Fifty years of logging, gold mining, and soy plantations have decimated the Amazon rainforest: about 17 percent is gone. Why isn’t that a crime on the level of genocide? That’s what Jojo Mehta, a U.K.-based environmental advocate, and Julia Jackson, a California-based philanthropist and founder of Grounded, a network of climate advocates, are pushing for. They want the International Criminal Court (ICC) to create a law that would prosecute corporations and global leaders for ecocide, the large-scale decimation of ecosystems that sequester carbon, sustain Indigenous communities, and keep our air and water clean.
The idea for an ecocide law stretches back to 1970, when American botanist Arthur Galston coined the term to decry the damage wrought by Agent Orange in the forests of Vietnam and Cambodia. Codifying the crime has since gained support from activists like Greta Thunberg, politicians like President Emmanuel Macron of France, and even Pope Francis. In fact, 10 countries have criminalized ecocide within their own legal systems.
But Mehta and Jackson argue that the ICC and its 123 member states must also embrace the law. The Stop Ecocide Foundation, which Mehta leads, convened a team of international lawyers to draft a legal definition of ecocide. They plan to complete the draft by June and will propose it as an amendment to the Rome Statute, the treaty that established the ICC, so that it’s prosecuted the same as crimes against humanity, genocide, and war crimes. Here, Mehta and Jackson explain why making ecocide a crime will make room for other climate solutions and has the potential to redefine our collective values. Their comments have been edited for length and clarity.
Q: The world is speeding toward a future destabilized by climate crisis. How can an ecocide law help pump the breaks?
Jackson: I come from a family of land-use attorneys, and I’ve seen firsthand how the law can be used as a powerful tool. Morocco and Gambia are the only countries on target to reach their commitments under the Paris Climate Agreement. We need a guardrail holding countries and corporations accountable. Creating a law against ecocide can provide that.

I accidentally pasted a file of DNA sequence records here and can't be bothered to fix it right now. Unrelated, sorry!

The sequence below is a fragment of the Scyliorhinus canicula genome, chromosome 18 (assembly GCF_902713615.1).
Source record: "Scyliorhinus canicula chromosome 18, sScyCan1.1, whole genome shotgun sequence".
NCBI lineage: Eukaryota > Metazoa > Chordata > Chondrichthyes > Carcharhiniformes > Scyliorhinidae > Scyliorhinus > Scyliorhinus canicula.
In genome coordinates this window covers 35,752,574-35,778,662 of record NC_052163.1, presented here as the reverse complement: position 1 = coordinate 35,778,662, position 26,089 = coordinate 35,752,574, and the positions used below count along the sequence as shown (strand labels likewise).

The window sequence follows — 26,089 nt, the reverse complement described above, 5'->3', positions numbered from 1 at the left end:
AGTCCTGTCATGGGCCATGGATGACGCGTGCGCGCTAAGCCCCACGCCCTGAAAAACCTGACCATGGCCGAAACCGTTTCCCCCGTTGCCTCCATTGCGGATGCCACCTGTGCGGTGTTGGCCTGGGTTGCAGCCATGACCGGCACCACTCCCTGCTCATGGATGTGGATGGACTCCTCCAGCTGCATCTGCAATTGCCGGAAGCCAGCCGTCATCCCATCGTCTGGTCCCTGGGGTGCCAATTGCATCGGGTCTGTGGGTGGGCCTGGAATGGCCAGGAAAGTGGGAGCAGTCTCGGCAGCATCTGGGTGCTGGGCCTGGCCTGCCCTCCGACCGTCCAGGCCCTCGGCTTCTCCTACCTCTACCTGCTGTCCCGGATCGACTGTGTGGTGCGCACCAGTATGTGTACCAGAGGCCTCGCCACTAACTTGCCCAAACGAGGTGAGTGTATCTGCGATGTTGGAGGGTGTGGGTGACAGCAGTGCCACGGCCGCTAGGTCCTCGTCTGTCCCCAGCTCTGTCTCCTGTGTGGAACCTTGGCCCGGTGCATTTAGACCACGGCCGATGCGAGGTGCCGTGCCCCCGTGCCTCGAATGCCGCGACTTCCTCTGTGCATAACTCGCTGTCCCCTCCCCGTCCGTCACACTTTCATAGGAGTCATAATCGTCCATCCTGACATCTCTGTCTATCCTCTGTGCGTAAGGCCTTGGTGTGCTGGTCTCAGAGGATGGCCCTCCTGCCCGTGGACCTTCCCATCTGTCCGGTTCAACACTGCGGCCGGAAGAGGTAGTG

Mehta: Ecocide is most often a corporate crime. Of course, CEOs don’t want to be seen alongside war criminals; your company’s share price depends directly on how you’re viewed. The potential for deterrence is huge. Imagine if the crime of ecocide had been in place when the ICC was created in 2002. What might the world look like now?
Q: Why is it important to criminalize ecocide at the international level? Can’t countries just adopt their own ecocide laws?
Mehta: The ICC is intended to be a complimentary court that steps in when national criminal justice systems can’t or won’t take up a case. When you make something a crime at the ICC, member states have to ratify that crime and apply it in their own domestic legislation.
Without that, because of corruption or economic interests, it can be hard to legally pursue ecocide-related cases within a country. Lawmakers in France have been trying to legislate ecocide nationally, but opponents fear it would jeopardize the country’s relationships with influential companies. Now parliament is trying to water down the definition, which is counterproductive.
Many of the worst offenders of ecocide tend to be transnational corporations that operate across many jurisdictions. You might have a U.S. company that’s committing ecocidal activities in, say, Venezuela, but has an operational office in Belgium. So if Belgium has ratified this crime, the country’s law enforcement can arrest and try employees of that company. An international law broadens the scope of where prosecutions can take place.
Q: How is ecocide intertwined with existing laws like genocide and crimes against humanity?
Jackson: There’s a history, especially in South America, of fossil fuel and mining companies displacing Indigenous peoples. Often it goes undocumented. Eighty percent of the most biodiverse regions in the world are occupied by Indigenous communities, yet they’re less than 5 percent of humanity’s population. That’s no accident. Ecocide impacts BIPOC communities the most, so criminalizing it can empower those who are suffering the greatest consequences.